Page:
Let’s be very clear: Heart was from Seattle and were never Canadian citizens. So how is it that a bunch of original Heart songs qualify as Canadian content? An excellent question.

It began with Mike Fisher, a Seattle dude who skipped to Canada to avoid being drafted into the Viet Nam War. Mike was the brother of Roger Fisher, who played in a Seattle group called White Heart. Ann ended up joining the band, but also fell in love with Mike, so she followed him to Vancouver, trailed by sister Nancy and Roger Fisher, who by this time were also a couple.

Ann, Nancy and Roger continued to play together as Heart with Mike working as the band’s sound engineer. But since Mike couldn’t cross back in the US because of his draft evader status, Heart masqueraded as a Canadian band, doing all the things a domestic band would do, including recording albums at a Canadian studio for Mushroom Records, a Canadian label. So as far as anyone knew, they were Canadian.

Then, a twist. It turned out that Mike was illegally drafted, so all was forgiven and he was able to re-enter the United States. Heart relocated back south of the border and lost any Cancon status they had. But Dreamboat Annie and “Heartless” from Magazine have retained their Canuck-ness to this day.

Thanks to Sean, Blair and everyone on Facebook who helped put this list together.

Alan Cross

is an internationally known broadcaster, interviewer, writer, consultant, blogger and speaker. In his 40+ years in the music business, Alan has interviewed the biggest names in rock, from David Bowie and U2 to Pearl Jam and the Foo Fighters. He’s also known as a musicologist and documentarian through programs like The Ongoing History of New Music.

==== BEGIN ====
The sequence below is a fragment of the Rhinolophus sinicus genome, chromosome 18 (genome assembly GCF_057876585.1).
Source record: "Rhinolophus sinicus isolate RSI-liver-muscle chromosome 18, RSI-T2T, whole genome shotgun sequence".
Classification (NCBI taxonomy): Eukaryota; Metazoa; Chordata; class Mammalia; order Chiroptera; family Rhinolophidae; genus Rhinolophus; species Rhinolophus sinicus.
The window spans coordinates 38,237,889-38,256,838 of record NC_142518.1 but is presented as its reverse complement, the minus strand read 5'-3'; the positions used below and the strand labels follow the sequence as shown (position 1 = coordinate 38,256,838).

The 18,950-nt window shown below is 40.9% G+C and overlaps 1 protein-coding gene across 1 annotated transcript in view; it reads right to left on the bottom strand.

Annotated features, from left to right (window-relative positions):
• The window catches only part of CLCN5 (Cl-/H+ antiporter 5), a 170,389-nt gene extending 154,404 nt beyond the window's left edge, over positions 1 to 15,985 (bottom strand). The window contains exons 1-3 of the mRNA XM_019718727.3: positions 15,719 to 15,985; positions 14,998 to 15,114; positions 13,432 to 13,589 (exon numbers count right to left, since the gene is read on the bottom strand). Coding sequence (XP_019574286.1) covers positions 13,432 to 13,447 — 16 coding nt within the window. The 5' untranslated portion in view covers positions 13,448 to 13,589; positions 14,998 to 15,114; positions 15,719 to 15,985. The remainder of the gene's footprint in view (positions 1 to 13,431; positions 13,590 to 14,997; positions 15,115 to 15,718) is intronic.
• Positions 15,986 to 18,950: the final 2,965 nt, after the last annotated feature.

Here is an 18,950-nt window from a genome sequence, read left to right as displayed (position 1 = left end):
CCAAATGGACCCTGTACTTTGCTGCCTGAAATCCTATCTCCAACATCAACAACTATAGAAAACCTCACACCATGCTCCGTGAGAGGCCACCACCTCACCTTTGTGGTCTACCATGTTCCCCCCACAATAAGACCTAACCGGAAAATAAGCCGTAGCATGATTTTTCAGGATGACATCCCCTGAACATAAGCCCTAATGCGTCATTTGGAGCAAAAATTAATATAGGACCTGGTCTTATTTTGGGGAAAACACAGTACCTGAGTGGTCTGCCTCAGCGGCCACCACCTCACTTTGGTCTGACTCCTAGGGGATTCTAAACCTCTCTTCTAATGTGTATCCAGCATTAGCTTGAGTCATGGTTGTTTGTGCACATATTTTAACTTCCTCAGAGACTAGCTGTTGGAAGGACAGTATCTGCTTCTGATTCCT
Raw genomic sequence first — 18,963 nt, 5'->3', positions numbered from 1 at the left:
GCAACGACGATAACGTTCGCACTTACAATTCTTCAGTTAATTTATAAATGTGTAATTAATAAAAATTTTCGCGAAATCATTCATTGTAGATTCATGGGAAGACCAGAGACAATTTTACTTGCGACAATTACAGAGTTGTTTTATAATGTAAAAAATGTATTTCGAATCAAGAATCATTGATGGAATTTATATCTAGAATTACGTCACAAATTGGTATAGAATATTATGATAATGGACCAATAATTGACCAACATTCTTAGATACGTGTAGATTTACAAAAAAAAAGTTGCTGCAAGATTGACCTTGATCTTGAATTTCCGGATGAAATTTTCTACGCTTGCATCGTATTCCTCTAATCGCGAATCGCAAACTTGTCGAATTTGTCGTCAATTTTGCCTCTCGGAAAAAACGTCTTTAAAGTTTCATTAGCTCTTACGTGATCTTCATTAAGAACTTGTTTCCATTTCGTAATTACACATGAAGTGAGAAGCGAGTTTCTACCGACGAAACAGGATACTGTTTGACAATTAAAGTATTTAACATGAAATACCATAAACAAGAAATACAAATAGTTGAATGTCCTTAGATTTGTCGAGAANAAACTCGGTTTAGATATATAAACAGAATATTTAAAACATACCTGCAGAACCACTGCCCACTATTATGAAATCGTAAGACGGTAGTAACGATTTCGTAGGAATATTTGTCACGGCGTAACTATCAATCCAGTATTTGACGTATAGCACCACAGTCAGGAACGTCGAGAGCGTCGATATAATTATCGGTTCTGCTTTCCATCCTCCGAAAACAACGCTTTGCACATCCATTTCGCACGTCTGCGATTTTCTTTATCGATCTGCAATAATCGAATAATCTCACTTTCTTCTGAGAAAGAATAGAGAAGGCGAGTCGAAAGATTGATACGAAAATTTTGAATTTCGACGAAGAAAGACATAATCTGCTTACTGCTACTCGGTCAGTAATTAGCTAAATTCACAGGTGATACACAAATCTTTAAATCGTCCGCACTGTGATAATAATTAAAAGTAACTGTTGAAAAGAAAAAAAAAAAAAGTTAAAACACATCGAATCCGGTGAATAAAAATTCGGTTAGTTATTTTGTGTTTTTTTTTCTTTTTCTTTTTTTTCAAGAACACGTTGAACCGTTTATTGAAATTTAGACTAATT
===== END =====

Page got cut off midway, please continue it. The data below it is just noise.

Alan Cross has 37434 posts and counting. See all posts by Alan Cross

7 thoughts on “A Guide to Cancon Songs by Non-Canadians

  • Some things to add: Though she had the big hit, Snowbird was not written by Anne Murray, but by another Canadian: Gene MacLellan.

    Canadian band, Toronto, recorded What About Love before Heart did.

    .38 Special recorded another Canadian song, One Time for Old Times, written by Gary O’Conner. I remember hearing both this version and the one (the original recording?) Terry Crawford being played on Top 40 radio back in the early ’80s.

    • So that actually makes 4 songs by 38 Special. Teacher Teacher and Back To Paradise were both Bryan Adams/Jim Vallance writes.

  • Thank you Alan and everyone else for making my classic rock heart swell with patriotic pride (emphasis especially on Heart—the Wilson sisters’ band).
    Guess we should also be so proud of Ian Thomas who wrote and recorded a number of seemingly minor national hits that got picked up by bigger international names and made HUUUGE hits out of, even for a brief moment decades ago now!

    • Not sure, but it should. Neil Young is Canadian (that’s the A in MAPL) and he co-wrote both the music (M) and lyrics (L), that’s a half-point each. Taken together, it all adds up to 2, which is the minimum required.

  • A lot of songs by Eddie Schwartz done by other major artists like America, Meat Loaf (Special Girl), Paul Carrack (Don’t Shed A Tear); Doobie Brothers (Co-write on The Doctor). “All Our Tomorrows” done by Joe Cocker.
    Ian Thomas songs “All I Do” & “As The Days Go By” were massive hits in Australia by Daryl Braithwaite (of Sherbet) and “Chains” done by Chicago.
    “These Are The Good Times” written by Myles Hunter (of Refugee/Michael Fury) was covered by Mr. Big vocalist Eric Martin for the “Iron Eagle Soundtrack.”

  • At least there was no mention of that lousy cover by Joan Baez of The Band’s classic 1969 track, “The Night They Drove Old Dixie Down” (which pre-dates Can-Con regulations). Using the MAPL rating system, “Dixie” would earn M,A,L. (music and lyrics composed by Robbie Robertson) but due to the fact that the song was recorded in Los Angeles, it does earn the ‘P’.